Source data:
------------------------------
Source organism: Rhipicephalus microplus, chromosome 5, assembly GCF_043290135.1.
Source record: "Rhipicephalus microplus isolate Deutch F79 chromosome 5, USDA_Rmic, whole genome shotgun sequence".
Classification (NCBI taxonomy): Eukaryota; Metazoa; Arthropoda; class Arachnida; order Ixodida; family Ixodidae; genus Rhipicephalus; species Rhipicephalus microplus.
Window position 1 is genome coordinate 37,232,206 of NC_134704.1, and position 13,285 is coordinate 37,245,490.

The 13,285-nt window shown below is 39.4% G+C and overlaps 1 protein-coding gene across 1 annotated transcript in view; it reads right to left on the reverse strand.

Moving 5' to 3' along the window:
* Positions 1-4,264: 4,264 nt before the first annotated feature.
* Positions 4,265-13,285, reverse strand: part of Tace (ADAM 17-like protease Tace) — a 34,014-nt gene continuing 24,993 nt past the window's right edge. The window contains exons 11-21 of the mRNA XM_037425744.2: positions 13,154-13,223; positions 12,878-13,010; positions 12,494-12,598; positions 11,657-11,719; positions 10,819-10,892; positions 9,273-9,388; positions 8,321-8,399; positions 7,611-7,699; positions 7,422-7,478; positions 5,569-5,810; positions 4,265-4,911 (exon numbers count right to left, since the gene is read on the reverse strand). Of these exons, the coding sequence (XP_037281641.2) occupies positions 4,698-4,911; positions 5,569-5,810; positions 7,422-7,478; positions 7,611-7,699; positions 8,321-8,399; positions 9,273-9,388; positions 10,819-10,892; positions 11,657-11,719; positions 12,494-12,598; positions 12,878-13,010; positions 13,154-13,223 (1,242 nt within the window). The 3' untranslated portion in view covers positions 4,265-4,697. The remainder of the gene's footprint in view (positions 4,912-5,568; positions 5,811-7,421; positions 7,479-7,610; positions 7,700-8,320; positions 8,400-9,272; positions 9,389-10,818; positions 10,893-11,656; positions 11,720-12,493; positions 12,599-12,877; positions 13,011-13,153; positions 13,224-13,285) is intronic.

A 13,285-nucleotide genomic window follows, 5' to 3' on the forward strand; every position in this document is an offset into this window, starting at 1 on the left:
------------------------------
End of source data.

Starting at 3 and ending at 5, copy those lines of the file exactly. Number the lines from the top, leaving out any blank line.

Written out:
Classification (NCBI taxonomy): Eukaryota; Metazoa; Arthropoda; class Arachnida; order Ixodida; family Ixodidae; genus Rhipicephalus; species Rhipicephalus microplus.
Window position 1 is genome coordinate 37,232,206 of NC_134704.1, and position 13,285 is coordinate 37,245,490.

The 13,285-nt window shown below is 39.4% G+C and overlaps 1 protein-coding gene across 1 annotated transcript in view; it reads right to left on the reverse strand.